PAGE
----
ST ALBANS, ENGLAND - SEPTEMBER 27:  Manager Arsene Wenger of Arsenal talks to Granit Xhaka during an Arsenal training session ahead of the Champions League Group A match between Arsenal and Basel at London Colney on September 27, 2016 in St Albans, England.  (Photo by Mike Hewitt/Getty Images)
Photo by Mike Hewitt/Getty Images
Leave a comment

There are some absolute beauties on tap for Wednesday in the UEFA Champions League, with two Premier League clubs in play and a pair of matches pitting top teams from Germany and Spain.

[ MORE: UCL Tuesday roundup ]

All Wednesday matches kick off at 2:45 p.m. ET.

Celtic vs. Manchester City

Having been hammered 7-0 at home by Barcelona, Celtic’s “reprieve” is a trip to face Pep Guardiola and Manchester City. Brendan Rodgers will need to pull every trick out of his hat to avoid another blowout, as City had little trouble in dispatching a solid Borussia Monchengladbach side 4-0.

Arsenal vs. FC Basel

Both Group A matches were 1-1 draws to open the stage, though few expect draws on day 2. That’s because giants Arsenal and Paris Saint-Germain move onto perceived lesser lights in Basel and Ludogorets Razgrad.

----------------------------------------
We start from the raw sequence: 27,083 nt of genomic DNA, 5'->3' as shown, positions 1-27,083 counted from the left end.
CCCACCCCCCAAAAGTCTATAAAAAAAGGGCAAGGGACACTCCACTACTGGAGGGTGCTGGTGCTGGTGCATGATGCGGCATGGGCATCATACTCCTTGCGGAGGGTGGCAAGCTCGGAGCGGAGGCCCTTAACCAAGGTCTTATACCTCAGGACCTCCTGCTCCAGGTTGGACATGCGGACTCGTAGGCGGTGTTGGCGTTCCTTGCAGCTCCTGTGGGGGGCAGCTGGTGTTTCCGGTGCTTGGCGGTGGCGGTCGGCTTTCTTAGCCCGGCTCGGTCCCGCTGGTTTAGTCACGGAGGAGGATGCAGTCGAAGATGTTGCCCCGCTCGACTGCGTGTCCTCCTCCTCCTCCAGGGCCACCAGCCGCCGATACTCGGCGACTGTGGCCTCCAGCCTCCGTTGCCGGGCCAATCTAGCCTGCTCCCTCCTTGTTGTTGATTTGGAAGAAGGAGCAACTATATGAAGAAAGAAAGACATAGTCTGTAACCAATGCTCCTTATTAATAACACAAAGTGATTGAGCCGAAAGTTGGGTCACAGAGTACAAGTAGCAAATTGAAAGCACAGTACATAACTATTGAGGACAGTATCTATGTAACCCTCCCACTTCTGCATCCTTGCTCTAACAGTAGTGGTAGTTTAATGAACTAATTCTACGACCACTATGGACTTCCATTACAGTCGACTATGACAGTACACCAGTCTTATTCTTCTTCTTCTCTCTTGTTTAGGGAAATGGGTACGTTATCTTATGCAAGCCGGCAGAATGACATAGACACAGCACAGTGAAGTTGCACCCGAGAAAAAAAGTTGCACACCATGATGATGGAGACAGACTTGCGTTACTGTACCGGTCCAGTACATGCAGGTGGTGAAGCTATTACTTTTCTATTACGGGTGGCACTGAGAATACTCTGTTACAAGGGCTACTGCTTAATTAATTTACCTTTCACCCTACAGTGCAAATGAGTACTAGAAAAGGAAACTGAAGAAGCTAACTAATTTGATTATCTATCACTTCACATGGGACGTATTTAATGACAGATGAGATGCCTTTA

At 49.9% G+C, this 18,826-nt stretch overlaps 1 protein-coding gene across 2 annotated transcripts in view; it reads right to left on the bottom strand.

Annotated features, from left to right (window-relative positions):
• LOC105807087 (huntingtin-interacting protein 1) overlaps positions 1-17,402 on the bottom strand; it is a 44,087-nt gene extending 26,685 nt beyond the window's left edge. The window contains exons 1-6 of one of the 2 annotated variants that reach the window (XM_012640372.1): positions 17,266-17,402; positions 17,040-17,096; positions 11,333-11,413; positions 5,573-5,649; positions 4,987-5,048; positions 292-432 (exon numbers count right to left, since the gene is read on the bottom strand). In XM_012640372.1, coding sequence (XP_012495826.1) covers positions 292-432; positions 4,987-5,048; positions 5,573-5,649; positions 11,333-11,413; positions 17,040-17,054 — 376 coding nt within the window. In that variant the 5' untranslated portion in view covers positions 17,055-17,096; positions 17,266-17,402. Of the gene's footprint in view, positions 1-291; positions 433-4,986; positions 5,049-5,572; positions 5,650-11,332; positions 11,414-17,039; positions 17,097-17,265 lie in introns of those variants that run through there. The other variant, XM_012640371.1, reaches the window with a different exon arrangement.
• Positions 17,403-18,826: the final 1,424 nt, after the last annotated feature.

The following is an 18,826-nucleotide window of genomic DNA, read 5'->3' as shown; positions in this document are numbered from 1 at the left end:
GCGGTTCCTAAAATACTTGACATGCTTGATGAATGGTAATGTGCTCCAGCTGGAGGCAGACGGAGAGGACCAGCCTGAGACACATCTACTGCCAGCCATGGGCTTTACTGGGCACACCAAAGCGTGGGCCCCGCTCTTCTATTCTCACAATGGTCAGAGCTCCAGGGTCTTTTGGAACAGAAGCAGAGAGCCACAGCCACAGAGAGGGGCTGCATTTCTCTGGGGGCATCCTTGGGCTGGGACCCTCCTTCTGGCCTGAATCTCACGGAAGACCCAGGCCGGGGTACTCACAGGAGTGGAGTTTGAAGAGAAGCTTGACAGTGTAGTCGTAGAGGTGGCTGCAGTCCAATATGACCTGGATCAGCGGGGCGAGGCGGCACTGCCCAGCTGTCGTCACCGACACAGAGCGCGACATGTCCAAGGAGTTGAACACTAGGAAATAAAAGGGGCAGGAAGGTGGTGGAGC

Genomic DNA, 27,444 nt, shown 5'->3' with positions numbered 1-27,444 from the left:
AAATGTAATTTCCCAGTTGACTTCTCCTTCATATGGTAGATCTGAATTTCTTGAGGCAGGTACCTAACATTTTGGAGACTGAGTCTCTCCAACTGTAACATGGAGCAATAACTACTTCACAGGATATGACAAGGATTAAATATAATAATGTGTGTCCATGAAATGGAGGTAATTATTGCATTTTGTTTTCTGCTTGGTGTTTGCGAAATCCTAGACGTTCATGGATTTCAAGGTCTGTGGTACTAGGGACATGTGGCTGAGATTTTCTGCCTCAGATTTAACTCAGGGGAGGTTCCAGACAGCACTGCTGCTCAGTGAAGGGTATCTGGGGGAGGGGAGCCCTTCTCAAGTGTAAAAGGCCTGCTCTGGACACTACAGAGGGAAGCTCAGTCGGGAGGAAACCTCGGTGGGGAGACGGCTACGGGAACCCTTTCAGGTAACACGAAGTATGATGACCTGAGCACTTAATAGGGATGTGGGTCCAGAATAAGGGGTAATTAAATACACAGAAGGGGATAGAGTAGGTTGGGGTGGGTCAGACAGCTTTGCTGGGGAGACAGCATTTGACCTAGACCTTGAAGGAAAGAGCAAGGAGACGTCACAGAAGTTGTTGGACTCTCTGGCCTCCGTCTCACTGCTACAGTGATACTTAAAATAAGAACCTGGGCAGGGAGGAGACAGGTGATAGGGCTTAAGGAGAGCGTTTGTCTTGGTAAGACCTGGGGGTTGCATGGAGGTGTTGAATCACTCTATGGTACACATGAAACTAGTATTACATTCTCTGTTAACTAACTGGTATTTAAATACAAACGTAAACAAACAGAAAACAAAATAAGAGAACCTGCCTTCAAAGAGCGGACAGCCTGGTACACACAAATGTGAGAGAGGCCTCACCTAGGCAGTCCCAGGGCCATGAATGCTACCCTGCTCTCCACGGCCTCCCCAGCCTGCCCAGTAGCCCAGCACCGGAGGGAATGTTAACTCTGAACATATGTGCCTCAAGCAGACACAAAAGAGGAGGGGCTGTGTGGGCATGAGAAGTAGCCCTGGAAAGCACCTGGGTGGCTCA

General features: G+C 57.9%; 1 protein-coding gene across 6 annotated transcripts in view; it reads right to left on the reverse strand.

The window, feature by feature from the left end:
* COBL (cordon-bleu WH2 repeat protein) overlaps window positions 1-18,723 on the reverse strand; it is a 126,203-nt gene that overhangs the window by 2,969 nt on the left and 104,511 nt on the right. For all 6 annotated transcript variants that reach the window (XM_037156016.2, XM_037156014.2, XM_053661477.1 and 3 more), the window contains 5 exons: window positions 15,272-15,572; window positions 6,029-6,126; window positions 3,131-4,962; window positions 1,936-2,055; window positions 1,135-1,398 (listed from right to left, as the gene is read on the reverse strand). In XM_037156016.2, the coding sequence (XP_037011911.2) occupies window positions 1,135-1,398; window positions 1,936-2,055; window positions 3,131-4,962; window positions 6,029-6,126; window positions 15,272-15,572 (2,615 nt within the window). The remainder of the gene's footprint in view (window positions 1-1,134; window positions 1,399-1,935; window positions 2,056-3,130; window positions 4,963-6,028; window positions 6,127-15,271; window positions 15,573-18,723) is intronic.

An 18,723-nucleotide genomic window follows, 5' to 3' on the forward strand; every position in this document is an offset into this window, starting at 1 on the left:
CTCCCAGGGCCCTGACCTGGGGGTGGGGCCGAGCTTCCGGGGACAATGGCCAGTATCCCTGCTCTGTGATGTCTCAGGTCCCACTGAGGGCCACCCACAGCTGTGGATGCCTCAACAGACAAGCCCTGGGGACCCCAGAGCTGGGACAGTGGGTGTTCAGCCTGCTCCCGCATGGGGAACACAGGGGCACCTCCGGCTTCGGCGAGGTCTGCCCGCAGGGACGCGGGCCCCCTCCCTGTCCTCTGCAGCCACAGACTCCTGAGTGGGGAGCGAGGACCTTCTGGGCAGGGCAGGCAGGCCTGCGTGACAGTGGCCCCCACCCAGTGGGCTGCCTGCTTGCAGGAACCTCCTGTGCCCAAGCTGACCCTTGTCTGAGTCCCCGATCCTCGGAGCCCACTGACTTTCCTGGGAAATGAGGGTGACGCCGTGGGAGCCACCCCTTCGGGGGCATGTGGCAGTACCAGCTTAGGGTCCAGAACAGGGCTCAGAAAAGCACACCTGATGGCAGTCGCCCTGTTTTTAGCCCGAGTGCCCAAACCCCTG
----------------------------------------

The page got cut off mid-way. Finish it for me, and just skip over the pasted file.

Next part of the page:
The Gunners are flying, having gotten their toughest fixture out of the way in a 1-1 draw at PSG. Arsene Wenger‘s crew is fresh off a 3-0 thumping of Chelsea, and will be aware of Basel’s best: Serey Die, Birkir Bjarnason, and Taulant Xhaka, brother of Arsenal’s Granit. That’s right… all the Xhakas.

Atletico Madrid vs. Bayern Munich

A road goal led Diego Simeone’s Atleti past Bayern in last year’s UCL semifinal, and the Bavarians will hope for a better fate under new boss Carlo Ancelotti.

Borussia Monchengladbach vs. Barcelona

Man, this group. A very good Gladbach side will have to rebound from a 4-0 loss to Man City by hosting Barcelona. The good news for the Germans is that Barcelona will be without Leo Messi, though that mattered little in Barca’s 5-0 win in La Liga play this weekend.

Elsewhere
Ludogorets Razgrad vs. Paris Saint-Germain
Napoli vs. Benfica
Besiktas vs. Dynamo Kyiv
FC Rostov vs. PSV Eindhoven